As you can see I'm playing a 24/192 demo track from Soundkeeper Recordings (top orange highlight) through the system with HLC plug-in active (right panel) showing the 2-channel output levels, barely needing much CPU processing at 15% through the minute of playback (the increase at the end of the graph jumping to 34% is just the screen grab increasing CPU demand). We can see that the plug-in has been loaded with the higher demand 2-channel 96kHz/131072-taps filter.

This tells us the Beelink Mini S Celeron has no problems running a single instance of the stereo 96kHz/131k-taps convolver playing hi-res 24/192 music. Good start.

Let's load up all the Filtersets with this 24/96, 131k-taps .cfg to the VST3 plug-in now and see if this changed the CPU load:

For some variability, even though I used the same filters, I changed the output volume a little for each filterset so I can confirm audible difference when switching.

Indeed, as you can see, the CPU demand jumped up because 2-channel x 6-filtersets = 12 convolvers are now running concurrently - we can instantaneously switch between the settings in realtime. This is how you can test out variations for example between filters created by Acourate or Audiolense or REW or RePhase (some discussions on the latter 2 here). Filter variants that change parameters such as minimum phase or turn off excess phase correction would also be fun to test out; doing this, you can listen for yourself the effect of time correction.

Total CPU load is now around 40%. It still sounds fine with no "blips" or playback errors unless I'm doing other tasks on the machine.

With recent versions of HLC, the plug-in can now do MULTICHANNEL. So then, in JRiver, let's make sure to set the output to my HDMI receiver:

As you can see, I've selected my HDMI output (the TV is a Visio 75" P75-C1) which goes through the Yamaha multichannel receiver, WASAPI driver.

And I can specify 7.1 channel format in the JRiver output:

And now let's use another simple .cfg pointing to a 32/48 7.1 (8-channel), 65k-taps impulse .WAV file this time:

48000 8 8 0
0 0 0 0 0 0
0 0 0 0 0 0

Archimago_FIR_Filterset-7.1-48k.wav
0
0.0
0.0

Archimago_FIR_Filterset-7.1-48k.wav
1
1.0
1.0

Archimago_FIR_Filterset-7.1-48k.wav
2
2.0
2.0

Archimago_FIR_Filterset-7.1-48k.wav
3
3.0
3.0

Archimago_FIR_Filterset-7.1-48k.wav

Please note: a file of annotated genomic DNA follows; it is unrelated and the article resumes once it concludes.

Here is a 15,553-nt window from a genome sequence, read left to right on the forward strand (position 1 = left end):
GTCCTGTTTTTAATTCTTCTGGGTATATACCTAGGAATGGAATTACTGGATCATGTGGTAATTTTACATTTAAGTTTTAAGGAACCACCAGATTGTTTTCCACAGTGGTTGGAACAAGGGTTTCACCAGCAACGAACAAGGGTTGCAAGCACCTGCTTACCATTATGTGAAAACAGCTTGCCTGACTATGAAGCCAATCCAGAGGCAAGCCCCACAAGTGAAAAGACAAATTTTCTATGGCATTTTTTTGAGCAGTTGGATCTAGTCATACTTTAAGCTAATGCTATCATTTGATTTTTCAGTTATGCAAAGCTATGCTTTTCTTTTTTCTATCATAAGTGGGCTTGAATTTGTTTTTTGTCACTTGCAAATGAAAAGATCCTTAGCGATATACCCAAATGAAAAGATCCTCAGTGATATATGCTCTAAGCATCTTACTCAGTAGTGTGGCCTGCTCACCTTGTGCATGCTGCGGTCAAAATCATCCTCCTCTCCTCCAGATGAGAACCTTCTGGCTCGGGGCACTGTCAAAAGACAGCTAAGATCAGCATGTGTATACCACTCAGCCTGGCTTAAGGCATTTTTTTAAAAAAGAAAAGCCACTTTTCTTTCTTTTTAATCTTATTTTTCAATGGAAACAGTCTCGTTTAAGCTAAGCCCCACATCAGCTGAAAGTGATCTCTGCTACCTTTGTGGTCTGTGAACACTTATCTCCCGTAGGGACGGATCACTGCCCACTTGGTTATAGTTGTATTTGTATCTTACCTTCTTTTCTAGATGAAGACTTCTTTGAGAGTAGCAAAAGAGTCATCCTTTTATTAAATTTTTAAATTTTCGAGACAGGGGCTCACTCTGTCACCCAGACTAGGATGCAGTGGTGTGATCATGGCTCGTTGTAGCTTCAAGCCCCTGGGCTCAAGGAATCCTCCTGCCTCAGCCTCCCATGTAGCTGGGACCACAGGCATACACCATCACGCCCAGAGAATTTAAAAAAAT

4
4.0
4.0

Archimago_FIR_Filterset-7.1-48k.wav
5
5.0
5.0

Archimago_FIR_Filterset-7.1-48k.wav
6
6.0
6.0

Archimago_FIR_Filterset-7.1-48k.wav
7
7.0
7.0

Now, load up one of the Filtersets and let's play some standard 7.1 16/48 lossless FLAC which is how I typically store my multichannel rips these days. As discussed years ago, I'm very much "post-hi-res" and will happily downsample/dither my content without concern keeping only a few "true" high resolution albums in my collection based on unimpeded dynamic range and natural looking FFT.

Even though I'm playing 16-bit multichannel FLAC, internally, HLC always performs calculations in 32-bits floating point:

Confirmed 8-channel, 48kHz, 65536-taps filter.

We can see all 8 channels active with this 7.1 16/48, Yello track from the Point (2020) BluRay rip as FLAC. CPU utilization remains very reasonable at only 15% or less.

Suppose we now want to run a bunch of A/B comparisons by loading all 6 Filtersets with 8-channel configurations. This means 8-channels x 6-filtersets = 48, 48kHz/65k-taps convolvers concurrently. This is what the demand on the CPU looks like:

Still very reasonable. Only around 25% CPU utilization with all 6 filtersets loaded! This tells us that if we're sticking with 48kHz/65k-taps 7.1 filters in HLConvolver, we should have no trouble even with the power-limited, fanspeed-reduced Beelink Mini S.

In the 2-channel test above, notice how I pushed the samplerate and tap-length higher. So let's do the same and push things even further for multichannel, what if we feed the convolvers with 32-bit/96kHz, 131k-taps filters?

Let's load this .cfg:

96000 8 8 0
0 0 0 0 0 0
0 0 0 0 0 0

Archimago_FIR_Filterset-7.1-96k.wav
0
0.0
0.0

Archimago_FIR_Filterset-7.1-96k.wav
1
1.0
1.0

Archimago_FIR_Filterset-7.1-96k.wav
2
2.0
2.0

Archimago_FIR_Filterset-7.1-96k.wav
3
3.0
3.0

Archimago_FIR_Filterset-7.1-96k.wav
4
4.0
4.0

Archimago_FIR_Filterset-7.1-96k.wav
5
5.0
5.0

Archimago_FIR_Filterset-7.1-96k.wav
6
6.0
6.0

Archimago_FIR_Filterset-7.1-96k.wav
7
7.0
7.0

Let's play some 5.1 24/96 music ripped from 2L's Divertimenti Blu-Ray: